Covering also hurts companies by limiting their ability to attract and promote diverse talent.  Yoshino and Smith found that 50 percent of employees who covered wanted to leave their companies for one where they could feel free to be themselves.  One employee remarked that if given the option, “I’d switch in a heartbeat.”   Given the high cost of replacing employees, organizations would do well to make their current employees feel respected and valued.

How Organizations Can Combat Covering

Covering causes major problems for organizations.  Luckily, there are things leaders can do to keep their employees less focused on hiding their identity and more focused on being productive.  To combat covering, organizations should create inclusive environments that make all employees feel genuinely welcomed.

Leaders can adopt a number of changes to make a workplace more inclusive.  A Harvard Business Review article by Christie Smith lists a few steps organizations can take to deter covering.  Smith notes that because covering is so widespread, engaging employees in conversations about covering can help employees – including straight white males – better understand diversity.  Smith also recommends using data to track hiring and promotion practices rather than trusting leaders to be unbiased.  Finally, she suggests that managers speak up about the aspects of their organization’s culture that might inspire covering.  While organizations can certainly use other methods to create inclusion, every organization should adopt inclusion practices to get the most out of their workforce.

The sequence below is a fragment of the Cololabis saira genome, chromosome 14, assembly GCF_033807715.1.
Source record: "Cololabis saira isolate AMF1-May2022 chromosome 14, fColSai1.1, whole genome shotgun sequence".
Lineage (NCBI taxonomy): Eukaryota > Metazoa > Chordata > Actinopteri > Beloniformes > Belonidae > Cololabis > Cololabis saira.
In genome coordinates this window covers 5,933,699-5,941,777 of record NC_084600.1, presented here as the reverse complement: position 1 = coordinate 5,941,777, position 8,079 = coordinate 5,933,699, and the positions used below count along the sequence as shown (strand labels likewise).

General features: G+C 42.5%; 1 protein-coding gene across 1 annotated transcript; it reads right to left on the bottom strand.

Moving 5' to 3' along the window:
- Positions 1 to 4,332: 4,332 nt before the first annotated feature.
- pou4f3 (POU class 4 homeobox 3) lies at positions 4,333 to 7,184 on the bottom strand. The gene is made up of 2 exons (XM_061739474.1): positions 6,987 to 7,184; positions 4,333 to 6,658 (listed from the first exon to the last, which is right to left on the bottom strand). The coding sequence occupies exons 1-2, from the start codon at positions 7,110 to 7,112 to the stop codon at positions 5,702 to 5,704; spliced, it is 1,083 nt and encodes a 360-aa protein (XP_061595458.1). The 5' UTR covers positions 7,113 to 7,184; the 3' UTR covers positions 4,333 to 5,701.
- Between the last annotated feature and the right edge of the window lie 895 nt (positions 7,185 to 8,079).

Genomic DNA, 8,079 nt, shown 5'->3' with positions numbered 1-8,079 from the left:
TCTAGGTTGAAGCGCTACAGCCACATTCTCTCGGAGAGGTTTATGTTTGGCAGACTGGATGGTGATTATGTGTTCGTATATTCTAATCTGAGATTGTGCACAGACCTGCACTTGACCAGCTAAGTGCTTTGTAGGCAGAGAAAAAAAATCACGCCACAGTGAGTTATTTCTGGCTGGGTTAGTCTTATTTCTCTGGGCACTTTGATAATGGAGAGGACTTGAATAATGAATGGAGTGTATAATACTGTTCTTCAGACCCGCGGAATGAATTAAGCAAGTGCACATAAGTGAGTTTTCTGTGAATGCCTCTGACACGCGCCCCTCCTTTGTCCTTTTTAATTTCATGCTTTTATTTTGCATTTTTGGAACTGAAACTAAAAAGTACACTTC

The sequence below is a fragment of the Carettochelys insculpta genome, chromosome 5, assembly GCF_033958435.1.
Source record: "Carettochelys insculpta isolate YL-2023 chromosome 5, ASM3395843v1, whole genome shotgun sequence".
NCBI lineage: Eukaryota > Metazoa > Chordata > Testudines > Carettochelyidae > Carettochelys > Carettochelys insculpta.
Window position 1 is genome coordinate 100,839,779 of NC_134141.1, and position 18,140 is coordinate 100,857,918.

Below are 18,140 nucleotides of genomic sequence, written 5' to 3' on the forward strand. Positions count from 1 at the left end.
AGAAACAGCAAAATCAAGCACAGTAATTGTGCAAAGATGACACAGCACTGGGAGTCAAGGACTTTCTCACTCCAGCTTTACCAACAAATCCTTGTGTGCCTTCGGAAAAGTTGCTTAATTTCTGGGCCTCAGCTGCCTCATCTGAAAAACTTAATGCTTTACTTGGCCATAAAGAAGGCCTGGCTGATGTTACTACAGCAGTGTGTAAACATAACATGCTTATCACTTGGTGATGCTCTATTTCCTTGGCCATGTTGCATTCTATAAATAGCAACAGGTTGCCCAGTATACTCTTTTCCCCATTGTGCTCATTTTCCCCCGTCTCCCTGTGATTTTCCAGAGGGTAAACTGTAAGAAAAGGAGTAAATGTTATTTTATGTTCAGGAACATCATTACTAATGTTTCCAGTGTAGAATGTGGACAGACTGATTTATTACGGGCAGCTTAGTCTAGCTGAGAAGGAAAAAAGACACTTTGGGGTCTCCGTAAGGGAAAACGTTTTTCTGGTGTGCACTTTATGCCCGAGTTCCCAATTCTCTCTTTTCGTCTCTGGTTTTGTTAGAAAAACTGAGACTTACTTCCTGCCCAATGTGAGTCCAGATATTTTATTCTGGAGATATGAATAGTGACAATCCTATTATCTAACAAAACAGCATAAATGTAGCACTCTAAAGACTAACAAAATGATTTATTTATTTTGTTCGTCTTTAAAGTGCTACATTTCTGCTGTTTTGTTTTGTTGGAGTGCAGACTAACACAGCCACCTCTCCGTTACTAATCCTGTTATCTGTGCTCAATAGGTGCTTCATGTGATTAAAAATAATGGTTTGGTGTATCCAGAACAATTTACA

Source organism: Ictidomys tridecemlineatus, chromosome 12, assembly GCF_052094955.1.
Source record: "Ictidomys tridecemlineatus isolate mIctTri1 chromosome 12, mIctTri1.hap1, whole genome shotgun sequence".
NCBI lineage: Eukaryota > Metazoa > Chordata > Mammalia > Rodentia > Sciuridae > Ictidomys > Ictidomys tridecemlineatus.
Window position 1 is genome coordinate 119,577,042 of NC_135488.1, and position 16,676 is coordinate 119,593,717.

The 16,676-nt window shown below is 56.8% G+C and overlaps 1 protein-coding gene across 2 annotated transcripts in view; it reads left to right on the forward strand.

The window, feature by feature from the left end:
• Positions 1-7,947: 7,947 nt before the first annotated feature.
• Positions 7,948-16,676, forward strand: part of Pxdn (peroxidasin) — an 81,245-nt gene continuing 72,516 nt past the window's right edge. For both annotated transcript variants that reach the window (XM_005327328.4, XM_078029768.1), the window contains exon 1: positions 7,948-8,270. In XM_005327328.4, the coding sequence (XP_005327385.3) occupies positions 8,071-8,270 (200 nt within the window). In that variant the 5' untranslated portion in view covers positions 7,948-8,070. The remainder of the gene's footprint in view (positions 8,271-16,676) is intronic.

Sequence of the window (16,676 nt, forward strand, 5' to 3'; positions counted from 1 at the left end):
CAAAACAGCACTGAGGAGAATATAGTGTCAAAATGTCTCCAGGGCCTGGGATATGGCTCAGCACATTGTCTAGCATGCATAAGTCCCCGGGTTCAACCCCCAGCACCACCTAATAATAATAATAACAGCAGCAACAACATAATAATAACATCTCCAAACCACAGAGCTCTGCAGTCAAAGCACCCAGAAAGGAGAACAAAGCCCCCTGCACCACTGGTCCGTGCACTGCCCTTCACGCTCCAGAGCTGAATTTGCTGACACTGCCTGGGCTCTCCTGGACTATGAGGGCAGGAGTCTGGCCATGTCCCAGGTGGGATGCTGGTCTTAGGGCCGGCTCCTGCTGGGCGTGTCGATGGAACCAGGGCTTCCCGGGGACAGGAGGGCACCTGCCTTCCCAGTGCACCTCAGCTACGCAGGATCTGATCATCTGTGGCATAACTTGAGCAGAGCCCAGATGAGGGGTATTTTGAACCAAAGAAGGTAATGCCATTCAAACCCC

Employees cover because they fear that if they do not, they will be punished for their differences.  Fearful employees spend time and energy worrying or looking for new positions. By contrast, when employees feel safe, they work hard and remain loyal to the organization and the values it advances.  To learn more about covering, culture, and other ways to make your workplace more welcoming, enroll in the Equity Toolkit e-courses.  The Equity Toolkit is an interactive, four-course online series containing essential, research-based concepts on Equity, Diversity, and Inclusion.

DeEtta Jones

DeEtta Jones is an invited speaker, equity, diversity and inclusion strategy consultant and author with more than twenty years of experience working with people from around the world to on personal effectiveness and building workforce capacity.

Back To Top